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Picture books that could be adapted into great short animated films?

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Hi there!

I have been involved in independent comic book publishing over the last few years, which has led to a developing interest in producing animation.  I was perusing my six-year old son's bookshelf for inspiration for a potential new animation project to get my feet wet with, and thought that maybe I'd find something better if I came right to the sources of those types of books.  So I have decided to reach out to the great authors and illustrators of SCBWI for ideas and to find out if any of you had any interest in having your book adapted into a short animated film.  I think it could be quite entertaining.  I can not promise great quality in the style of Pixar or Disney.  In truth, this would be more like a student film meant to build a portfolio, but I do know illustrators, storyboard artists, animators, etc., who could treat this as a real passion project with a lot of respect.

Thanks!

Eric Mullarky
eric@newbabyproductions.com
www.DoomComic.com
#1 - November 21, 2016, 01:23 PM

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Hi, Eric. Welcome to the Blueboard!

This is a very interesting area of children's publishing. I was personally a bit confused by what you are actually planning to do and would love to hear more from you about this project. Some questions I immediately had were:

1) Are you looking for writers to submit published books or unpublished manuscripts? This is a very important question because before a published book can be adapted to any other form you would need to get permission from the publisher.

2) Is there any renumeration for the author for submitting their story?

3) What rights will the author retain for unpublished manuscripts submitted for this project? Will the manuscript be used in any commercial way or is it just for portfolios, only and will the author of the manuscript lose their right to submit it elsewhere?

Please keep us posted on what happens with this project. It sounds so fascinating!
#2 - November 22, 2016, 07:39 AM
Verla Kay

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To answer your questions...

1) Are you looking for writers to submit published books or unpublished manuscripts? This is a very important question because before a published book can be adapted to any other form you would need to get permission from the publisher.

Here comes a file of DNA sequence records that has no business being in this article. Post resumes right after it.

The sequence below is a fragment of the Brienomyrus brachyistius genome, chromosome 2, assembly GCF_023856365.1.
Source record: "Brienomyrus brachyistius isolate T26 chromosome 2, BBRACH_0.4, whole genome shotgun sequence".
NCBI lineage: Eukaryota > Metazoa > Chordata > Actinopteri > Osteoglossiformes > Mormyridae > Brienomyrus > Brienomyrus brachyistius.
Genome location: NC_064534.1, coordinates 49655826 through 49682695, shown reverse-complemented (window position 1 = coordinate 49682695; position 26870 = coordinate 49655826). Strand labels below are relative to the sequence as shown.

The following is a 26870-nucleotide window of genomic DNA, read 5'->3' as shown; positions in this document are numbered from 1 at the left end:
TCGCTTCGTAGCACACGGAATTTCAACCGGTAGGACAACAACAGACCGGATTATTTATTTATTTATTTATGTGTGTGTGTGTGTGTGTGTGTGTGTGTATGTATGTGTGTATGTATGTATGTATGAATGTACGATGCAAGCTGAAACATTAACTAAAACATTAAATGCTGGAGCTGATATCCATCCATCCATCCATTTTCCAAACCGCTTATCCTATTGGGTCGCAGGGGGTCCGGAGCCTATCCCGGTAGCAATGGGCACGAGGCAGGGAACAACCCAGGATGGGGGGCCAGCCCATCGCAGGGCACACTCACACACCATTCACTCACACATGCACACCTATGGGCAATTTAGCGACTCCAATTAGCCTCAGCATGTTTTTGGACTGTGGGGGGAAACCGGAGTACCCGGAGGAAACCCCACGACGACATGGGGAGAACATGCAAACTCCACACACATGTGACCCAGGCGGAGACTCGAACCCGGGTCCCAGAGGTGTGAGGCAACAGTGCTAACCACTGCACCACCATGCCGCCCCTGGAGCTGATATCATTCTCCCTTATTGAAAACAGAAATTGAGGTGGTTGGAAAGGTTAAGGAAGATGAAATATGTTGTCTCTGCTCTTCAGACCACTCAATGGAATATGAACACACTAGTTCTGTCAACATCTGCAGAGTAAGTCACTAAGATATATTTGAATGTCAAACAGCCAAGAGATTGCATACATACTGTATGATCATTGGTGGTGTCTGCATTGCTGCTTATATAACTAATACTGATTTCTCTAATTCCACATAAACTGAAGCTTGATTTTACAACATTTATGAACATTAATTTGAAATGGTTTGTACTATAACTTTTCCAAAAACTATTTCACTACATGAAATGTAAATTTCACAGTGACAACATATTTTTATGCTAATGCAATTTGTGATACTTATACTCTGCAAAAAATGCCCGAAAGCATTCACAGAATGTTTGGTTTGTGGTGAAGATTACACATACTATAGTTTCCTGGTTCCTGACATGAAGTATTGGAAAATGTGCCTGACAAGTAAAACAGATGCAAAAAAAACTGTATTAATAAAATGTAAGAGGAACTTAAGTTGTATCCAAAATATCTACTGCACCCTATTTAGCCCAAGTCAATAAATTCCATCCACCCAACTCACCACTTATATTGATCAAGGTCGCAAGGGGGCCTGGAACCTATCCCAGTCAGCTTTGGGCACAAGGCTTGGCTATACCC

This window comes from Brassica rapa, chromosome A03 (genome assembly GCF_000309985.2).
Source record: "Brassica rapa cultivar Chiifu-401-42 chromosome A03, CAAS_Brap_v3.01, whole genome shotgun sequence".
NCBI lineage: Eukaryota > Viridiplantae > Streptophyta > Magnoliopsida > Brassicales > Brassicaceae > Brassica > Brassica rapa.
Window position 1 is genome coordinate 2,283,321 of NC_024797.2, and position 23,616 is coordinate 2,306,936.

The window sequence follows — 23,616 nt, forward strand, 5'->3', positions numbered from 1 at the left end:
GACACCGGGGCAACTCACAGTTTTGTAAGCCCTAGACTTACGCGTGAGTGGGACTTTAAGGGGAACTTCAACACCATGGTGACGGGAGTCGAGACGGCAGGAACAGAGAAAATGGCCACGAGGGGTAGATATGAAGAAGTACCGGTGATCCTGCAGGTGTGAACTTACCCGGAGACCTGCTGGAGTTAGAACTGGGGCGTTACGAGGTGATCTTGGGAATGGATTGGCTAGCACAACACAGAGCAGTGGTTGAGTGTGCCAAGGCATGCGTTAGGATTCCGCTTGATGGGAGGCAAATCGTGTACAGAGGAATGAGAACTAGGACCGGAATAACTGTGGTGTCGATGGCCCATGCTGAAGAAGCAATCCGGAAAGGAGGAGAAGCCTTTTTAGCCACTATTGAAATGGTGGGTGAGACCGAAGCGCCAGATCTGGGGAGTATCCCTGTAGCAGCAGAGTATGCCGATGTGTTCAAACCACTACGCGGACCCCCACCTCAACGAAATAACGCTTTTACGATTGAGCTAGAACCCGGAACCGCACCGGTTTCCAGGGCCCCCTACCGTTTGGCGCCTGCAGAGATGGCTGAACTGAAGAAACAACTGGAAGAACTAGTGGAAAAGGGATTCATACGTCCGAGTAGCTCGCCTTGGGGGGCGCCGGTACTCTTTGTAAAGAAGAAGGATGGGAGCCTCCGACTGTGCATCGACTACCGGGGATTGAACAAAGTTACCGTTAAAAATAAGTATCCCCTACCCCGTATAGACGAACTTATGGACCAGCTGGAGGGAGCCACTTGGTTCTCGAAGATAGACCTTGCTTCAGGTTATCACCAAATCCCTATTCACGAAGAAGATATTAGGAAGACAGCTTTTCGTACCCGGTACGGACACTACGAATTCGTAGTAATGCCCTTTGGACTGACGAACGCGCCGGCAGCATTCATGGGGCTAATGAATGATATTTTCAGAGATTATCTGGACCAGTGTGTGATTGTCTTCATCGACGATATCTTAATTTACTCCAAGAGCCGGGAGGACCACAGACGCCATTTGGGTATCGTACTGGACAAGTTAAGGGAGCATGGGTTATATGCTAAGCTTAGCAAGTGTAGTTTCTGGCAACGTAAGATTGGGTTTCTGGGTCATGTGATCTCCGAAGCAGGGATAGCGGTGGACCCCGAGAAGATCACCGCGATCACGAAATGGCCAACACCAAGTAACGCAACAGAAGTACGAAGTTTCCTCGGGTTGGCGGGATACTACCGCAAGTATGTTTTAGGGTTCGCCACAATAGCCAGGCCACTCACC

While I would consider an unpublished story if it fascinated me, I would prefer to work with a published story.   The idea there is that a published story already has art that can be a guide when setting up the character designs, storyboards, etc.
I understand that I may need to seek permissions from publishers.  I would also consider out-of-print books where the rights have reverted back to the authors and illustrators and that would not be an issue.

2) Is there any renumeration for the author for submitting their story?
As I stated in my original post, this will be treated more as a student film, not for any commercial gain but to develop our animation portfolios.  So I would prefer not to spend anything for the permissions, but that can be discussed if a particular book/author/illustrator has an exceptionally large fan base or list of awards that can be tapped to bring attention to the final film.

3) What rights will the author retain for unpublished manuscripts submitted for this project? Will the manuscript be used in any commercial way or is it just for portfolios, only and will the author of the manuscript lose their right to submit it elsewhere?
All rights would remain with the author, illustrator, and publisher (if applicable) to be used however they want.  I am only looking for permission to start developing an animated film based on their book, and I am not even asking for exclusivity in that respect.  In truth, if a film were produced, I think that it could be a great tool for the author/illustrator to use in promoting their book.

Certainly let me know if there are other questions.
#3 - November 22, 2016, 08:36 AM